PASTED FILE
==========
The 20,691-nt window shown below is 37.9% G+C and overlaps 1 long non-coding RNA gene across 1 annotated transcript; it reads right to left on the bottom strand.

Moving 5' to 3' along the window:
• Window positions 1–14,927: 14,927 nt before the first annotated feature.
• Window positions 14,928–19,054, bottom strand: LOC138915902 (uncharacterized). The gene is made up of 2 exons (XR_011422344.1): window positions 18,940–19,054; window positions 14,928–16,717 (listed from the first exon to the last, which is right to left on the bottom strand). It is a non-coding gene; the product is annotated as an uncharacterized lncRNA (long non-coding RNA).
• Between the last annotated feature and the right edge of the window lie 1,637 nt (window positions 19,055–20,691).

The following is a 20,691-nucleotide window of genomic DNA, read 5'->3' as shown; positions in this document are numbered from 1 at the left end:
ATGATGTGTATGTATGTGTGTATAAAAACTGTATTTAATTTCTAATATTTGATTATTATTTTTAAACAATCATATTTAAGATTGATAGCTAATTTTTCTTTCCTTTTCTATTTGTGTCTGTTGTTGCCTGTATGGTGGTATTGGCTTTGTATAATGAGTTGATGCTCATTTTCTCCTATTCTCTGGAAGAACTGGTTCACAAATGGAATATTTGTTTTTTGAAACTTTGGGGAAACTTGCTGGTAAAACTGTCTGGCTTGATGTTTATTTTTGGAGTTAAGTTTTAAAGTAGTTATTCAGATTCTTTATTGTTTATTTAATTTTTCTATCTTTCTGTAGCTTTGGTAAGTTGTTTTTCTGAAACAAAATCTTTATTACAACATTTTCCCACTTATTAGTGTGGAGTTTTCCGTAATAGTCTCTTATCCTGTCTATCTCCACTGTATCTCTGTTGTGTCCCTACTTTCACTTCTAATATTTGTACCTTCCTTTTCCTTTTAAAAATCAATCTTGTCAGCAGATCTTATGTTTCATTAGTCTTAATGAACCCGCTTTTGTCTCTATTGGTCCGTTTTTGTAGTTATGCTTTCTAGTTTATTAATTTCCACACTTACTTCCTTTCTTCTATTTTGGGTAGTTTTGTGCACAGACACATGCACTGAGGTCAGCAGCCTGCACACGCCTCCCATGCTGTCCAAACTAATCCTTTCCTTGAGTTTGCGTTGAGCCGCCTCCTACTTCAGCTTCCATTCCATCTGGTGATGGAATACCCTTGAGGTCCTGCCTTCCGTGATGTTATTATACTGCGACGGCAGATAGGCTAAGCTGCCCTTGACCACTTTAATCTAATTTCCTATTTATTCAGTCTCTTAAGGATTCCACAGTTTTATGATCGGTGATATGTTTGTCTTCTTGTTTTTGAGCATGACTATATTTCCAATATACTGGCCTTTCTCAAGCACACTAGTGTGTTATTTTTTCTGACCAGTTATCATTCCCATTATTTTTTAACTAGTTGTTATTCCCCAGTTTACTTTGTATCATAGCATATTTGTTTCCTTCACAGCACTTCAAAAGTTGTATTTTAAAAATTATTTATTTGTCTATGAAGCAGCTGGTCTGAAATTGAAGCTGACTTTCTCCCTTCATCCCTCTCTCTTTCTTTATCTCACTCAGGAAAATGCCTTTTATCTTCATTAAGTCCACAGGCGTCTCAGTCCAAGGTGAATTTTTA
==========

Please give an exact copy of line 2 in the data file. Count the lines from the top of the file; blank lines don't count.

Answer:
Moving 5' to 3' along the window: